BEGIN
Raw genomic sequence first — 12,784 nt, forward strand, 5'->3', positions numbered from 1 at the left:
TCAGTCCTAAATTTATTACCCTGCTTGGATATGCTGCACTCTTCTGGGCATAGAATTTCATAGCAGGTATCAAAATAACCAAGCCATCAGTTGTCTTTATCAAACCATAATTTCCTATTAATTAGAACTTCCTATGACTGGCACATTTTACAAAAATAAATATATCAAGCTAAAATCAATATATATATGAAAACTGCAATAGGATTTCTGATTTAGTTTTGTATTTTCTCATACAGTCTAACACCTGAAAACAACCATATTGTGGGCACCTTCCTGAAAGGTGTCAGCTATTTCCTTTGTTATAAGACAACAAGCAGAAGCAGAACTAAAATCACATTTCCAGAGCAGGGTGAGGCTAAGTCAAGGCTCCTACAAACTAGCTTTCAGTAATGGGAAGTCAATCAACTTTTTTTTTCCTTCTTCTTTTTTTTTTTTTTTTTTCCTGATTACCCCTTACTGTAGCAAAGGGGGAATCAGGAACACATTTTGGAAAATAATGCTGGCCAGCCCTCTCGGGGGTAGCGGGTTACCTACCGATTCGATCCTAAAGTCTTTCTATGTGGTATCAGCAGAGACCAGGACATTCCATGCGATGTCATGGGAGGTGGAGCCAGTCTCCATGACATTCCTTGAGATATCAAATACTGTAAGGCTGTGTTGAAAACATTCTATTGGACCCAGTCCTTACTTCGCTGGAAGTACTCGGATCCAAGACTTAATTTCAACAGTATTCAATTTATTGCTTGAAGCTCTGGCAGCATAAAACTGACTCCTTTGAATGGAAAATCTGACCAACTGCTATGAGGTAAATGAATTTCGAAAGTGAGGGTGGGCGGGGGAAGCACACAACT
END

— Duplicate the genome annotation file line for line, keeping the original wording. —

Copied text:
Raw genomic sequence first — 12,784 nt, forward strand, 5'->3', positions numbered from 1 at the left:
TCAGTCCTAAATTTATTACCCTGCTTGGATATGCTGCACTCTTCTGGGCATAGAATTTCATAGCAGGTATCAAAATAACCAAGCCATCAGTTGTCTTTATCAAACCATAATTTCCTATTAATTAGAACTTCCTATGACTGGCACATTTTACAAAAATAAATATATCAAGCTAAAATCAATATATATATGAAAACTGCAATAGGATTTCTGATTTAGTTTTGTATTTTCTCATACAGTCTAACACCTGAAAACAACCATATTGTGGGCACCTTCCTGAAAGGTGTCAGCTATTTCCTTTGTTATAAGACAACAAGCAGAAGCAGAACTAAAATCACATTTCCAGAGCAGGGTGAGGCTAAGTCAAGGCTCCTACAAACTAGCTTTCAGTAATGGGAAGTCAATCAACTTTTTTTTTCCTTCTTCTTTTTTTTTTTTTTTTTTCCTGATTACCCCTTACTGTAGCAAAGGGGGAATCAGGAACACATTTTGGAAAATAATGCTGGCCAGCCCTCTCGGGGGTAGCGGGTTACCTACCGATTCGATCCTAAAGTCTTTCTATGTGGTATCAGCAGAGACCAGGACATTCCATGCGATGTCATGGGAGGTGGAGCCAGTCTCCATGACATTCCTTGAGATATCAAATACTGTAAGGCTGTGTTGAAAACATTCTATTGGACCCAGTCCTTACTTCGCTGGAAGTACTCGGATCCAAGACTTAATTTCAACAGTATTCAATTTATTGCTTGAAGCTCTGGCAGCATAAAACTGACTCCTTTGAATGGAAAATCTGACCAACTGCTATGAGGTAAATGAATTTCGAAAGTGAGGGTGGGCGGGGGAAGCACACAACT